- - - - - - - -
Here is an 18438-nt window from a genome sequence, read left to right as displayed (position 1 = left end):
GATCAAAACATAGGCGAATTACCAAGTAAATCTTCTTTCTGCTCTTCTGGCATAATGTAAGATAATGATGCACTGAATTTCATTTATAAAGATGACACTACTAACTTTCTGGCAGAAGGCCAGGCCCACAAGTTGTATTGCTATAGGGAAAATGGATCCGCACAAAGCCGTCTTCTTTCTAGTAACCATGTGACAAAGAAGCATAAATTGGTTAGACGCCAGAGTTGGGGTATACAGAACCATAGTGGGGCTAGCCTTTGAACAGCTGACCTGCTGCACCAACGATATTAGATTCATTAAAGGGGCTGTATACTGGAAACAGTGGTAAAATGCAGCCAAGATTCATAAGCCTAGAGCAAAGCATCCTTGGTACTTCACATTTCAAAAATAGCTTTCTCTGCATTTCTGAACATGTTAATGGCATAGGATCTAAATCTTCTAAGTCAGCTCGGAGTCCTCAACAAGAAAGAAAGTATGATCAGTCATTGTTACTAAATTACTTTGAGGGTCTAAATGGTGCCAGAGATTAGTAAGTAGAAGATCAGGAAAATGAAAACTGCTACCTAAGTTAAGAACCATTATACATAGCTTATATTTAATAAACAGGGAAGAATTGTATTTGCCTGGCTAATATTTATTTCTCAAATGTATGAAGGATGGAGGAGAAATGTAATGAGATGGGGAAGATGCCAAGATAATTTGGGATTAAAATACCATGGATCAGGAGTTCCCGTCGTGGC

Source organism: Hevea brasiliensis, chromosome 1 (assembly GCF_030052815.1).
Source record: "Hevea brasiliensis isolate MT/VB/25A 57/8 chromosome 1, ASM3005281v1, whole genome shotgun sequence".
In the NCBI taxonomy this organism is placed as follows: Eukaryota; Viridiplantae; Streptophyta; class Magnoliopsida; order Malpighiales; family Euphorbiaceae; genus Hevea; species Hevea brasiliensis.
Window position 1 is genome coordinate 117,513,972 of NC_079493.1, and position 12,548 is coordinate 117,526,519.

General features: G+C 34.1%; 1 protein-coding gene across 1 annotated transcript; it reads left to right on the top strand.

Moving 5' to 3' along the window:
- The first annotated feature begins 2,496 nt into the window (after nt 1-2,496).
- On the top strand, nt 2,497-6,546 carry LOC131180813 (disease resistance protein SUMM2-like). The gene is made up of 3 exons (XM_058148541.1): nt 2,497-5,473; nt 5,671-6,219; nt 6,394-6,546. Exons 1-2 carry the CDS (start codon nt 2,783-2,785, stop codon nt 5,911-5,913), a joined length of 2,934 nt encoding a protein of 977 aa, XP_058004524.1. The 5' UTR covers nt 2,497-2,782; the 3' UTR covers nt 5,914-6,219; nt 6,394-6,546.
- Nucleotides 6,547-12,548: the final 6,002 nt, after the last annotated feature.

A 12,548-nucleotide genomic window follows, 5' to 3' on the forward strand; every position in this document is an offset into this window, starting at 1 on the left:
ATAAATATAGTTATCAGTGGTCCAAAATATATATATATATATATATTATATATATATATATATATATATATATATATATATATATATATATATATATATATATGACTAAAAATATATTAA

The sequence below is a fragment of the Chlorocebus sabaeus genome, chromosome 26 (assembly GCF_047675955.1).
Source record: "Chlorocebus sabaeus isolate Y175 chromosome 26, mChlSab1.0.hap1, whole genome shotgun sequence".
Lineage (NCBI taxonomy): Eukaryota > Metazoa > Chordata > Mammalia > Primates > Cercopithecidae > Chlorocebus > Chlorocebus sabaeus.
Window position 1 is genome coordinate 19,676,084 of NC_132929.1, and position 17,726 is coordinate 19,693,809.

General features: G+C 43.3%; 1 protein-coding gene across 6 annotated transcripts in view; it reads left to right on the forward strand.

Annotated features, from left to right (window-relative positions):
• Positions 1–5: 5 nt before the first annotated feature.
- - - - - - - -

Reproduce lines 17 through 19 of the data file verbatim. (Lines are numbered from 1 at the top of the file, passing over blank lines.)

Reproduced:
Window position 1 is genome coordinate 19,676,084 of NC_132929.1, and position 17,726 is coordinate 19,693,809.

General features: G+C 43.3%; 1 protein-coding gene across 6 annotated transcripts in view; it reads left to right on the forward strand.

Annotated features, from left to right (window-relative positions):